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Stratigraphic Record of Washover Deposition Shows Rapid Response of Barrier Islands to Sea-Level Rise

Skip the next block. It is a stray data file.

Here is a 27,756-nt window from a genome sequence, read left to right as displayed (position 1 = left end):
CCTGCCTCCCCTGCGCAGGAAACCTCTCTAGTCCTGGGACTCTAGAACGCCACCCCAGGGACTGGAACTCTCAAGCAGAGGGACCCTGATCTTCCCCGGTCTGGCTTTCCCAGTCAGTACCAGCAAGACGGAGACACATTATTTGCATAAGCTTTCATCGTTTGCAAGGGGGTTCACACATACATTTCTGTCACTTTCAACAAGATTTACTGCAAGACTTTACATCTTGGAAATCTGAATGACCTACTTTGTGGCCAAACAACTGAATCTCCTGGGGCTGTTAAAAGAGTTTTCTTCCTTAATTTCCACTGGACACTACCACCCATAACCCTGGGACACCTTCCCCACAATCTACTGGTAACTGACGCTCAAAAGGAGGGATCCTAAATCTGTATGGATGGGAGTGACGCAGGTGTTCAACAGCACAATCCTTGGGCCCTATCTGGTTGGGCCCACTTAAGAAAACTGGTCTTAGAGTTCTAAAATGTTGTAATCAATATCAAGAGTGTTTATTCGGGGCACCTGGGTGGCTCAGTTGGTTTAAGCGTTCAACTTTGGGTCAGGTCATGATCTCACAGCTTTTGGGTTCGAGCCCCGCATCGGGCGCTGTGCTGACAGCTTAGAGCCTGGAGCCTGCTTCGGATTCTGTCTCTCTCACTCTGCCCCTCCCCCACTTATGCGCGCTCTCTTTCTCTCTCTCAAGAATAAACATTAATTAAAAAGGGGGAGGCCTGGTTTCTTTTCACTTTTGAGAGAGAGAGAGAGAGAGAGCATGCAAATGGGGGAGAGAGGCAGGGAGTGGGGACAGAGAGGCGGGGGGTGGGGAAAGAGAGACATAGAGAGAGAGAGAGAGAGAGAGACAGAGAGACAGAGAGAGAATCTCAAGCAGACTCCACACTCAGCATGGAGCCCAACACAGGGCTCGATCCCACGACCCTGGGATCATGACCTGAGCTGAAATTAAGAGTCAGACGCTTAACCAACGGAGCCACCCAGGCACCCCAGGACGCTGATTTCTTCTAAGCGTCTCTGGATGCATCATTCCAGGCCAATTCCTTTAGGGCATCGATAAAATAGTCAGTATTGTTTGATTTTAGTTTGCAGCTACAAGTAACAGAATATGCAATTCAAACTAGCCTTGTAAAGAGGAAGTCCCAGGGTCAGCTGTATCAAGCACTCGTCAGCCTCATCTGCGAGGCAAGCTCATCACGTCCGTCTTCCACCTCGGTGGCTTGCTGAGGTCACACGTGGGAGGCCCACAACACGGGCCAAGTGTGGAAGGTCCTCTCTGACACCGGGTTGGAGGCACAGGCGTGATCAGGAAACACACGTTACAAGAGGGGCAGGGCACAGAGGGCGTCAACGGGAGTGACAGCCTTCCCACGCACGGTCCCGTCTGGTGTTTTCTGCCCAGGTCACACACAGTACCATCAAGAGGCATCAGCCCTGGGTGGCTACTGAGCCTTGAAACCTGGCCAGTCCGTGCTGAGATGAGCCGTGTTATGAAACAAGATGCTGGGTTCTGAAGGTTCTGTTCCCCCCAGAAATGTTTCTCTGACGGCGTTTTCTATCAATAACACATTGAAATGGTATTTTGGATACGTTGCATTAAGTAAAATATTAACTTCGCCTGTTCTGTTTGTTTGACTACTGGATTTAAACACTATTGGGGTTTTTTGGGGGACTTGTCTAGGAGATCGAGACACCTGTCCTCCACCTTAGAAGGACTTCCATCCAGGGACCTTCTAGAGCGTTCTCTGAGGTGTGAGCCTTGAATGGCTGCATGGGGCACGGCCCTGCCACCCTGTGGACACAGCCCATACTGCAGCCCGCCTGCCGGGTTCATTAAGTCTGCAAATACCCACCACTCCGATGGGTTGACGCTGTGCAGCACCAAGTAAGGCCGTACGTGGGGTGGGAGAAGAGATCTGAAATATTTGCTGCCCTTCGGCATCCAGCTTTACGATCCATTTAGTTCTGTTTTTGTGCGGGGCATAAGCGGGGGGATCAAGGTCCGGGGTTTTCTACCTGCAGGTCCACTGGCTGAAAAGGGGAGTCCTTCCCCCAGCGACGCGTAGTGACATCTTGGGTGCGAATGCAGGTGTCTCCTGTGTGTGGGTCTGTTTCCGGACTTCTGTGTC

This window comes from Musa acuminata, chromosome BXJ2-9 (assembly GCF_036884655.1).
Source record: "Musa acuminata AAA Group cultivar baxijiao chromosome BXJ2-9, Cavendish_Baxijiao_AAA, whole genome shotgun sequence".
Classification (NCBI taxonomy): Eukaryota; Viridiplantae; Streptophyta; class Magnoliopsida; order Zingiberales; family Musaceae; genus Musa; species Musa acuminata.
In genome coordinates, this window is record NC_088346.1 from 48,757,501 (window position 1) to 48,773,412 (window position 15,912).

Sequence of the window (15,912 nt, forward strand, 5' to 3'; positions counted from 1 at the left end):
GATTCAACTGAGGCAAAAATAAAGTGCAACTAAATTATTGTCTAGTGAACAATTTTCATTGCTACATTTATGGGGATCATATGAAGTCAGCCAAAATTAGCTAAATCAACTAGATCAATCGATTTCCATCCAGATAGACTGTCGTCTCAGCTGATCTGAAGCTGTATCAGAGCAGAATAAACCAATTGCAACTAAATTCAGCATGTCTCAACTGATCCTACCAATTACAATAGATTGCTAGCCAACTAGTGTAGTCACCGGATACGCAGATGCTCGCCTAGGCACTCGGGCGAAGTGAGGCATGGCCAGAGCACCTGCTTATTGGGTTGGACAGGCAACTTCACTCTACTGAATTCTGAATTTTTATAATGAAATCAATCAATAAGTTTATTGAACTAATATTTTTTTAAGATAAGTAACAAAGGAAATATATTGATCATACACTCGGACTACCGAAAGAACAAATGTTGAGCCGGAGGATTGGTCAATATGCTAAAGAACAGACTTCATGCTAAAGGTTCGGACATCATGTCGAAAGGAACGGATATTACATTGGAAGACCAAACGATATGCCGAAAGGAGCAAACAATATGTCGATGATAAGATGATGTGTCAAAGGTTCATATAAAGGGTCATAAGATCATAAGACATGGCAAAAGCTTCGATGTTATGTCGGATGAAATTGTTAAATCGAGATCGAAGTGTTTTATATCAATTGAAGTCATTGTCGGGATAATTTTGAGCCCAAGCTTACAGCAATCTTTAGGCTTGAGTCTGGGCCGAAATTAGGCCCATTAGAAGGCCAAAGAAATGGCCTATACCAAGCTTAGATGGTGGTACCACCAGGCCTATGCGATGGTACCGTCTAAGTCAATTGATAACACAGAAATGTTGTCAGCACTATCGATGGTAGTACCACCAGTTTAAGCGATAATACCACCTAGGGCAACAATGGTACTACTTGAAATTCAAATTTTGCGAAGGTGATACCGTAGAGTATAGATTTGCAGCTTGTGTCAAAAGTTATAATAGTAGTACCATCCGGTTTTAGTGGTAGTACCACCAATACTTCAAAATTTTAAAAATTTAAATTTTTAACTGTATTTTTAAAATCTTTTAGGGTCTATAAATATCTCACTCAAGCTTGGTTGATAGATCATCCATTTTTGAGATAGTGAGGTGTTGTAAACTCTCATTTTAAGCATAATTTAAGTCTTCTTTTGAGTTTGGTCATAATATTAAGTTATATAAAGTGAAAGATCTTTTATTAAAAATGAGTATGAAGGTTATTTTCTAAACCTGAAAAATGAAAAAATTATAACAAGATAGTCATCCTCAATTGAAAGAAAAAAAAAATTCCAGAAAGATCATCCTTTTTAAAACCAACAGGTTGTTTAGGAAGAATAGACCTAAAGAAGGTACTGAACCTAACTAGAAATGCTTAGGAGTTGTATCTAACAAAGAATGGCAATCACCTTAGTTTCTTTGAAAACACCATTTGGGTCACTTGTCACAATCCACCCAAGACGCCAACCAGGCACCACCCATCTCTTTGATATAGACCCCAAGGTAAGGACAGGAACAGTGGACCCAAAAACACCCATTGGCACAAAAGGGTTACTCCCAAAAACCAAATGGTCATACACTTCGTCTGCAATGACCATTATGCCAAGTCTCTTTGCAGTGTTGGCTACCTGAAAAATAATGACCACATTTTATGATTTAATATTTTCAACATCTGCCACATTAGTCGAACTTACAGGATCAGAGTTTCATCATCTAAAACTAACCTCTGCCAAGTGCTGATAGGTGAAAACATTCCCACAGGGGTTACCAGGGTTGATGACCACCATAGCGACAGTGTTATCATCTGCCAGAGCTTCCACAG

Short-term flooding of a barrier island from increased ocean-water levels (overwash) transports sand from the beach across the barrier where it is deposited as washover terraces and fans. Washover deposits are commonly interpreted as event beds, representing discrete storm events; however, here we show that washover deposition can be a continual process, especially when initiated across narrow transgressive barrier islands. In addition, washover deposition at the back-barrier shoreline is the primary mechanism for landward island migration with sea-level rise and washover deposition can be used as a proxy for island migration. At Onslow Beach, a transgressive barrier island, a recent washover deposit formed as an amalgamation of four depositional events, each recognized as a fining-upward bed with sandy gravel at the base and medium fine-grained sand with heavy-mineral laminae at the top. The beds formed during major storms that impacted the island since AD 1996, resulting in a large washover above carbonaceous back-barrier marsh sediment. In AD 2011, Hurricane Irene overwashed the island and formed a new washover terrace. Over the subsequent four-year period, we recorded 86 days when the washover fan experienced overwash. Most of the overwash events resulted from spring tides and small-scale sea-level anomalies imposed on low-elevation island topography. Based on 17 high-resolution DEMs, the washover terrace increased an order of magnitude in volume and areal extent to 24,100 m3 and 37,300 m2, respectively, as back-barrier accommodation was filled. When compared to the geologic record of washover deposition on the island, the size and frequency of recent washovers is unprecedented. The oldest washover deposit preserved is approximately AD 722 and during the 19th century, the number and landward extent of washover deposits increased abruptly, concurrently with a three-fold increase in the rate of sea-level rise. The change in washover deposition was likely caused by an increase in the rate of island transgression associated with island narrowing through landward movement of the ocean shoreline and decreased elevation of the island through dune erosion. These data suggest that transgressive barriers are extremely sensitive to increases in the rate of sea-level rise and respond suddenly by increasing their rate of transgression and deposition of washover, a depositional environment that does not necessarily form during a single storm event.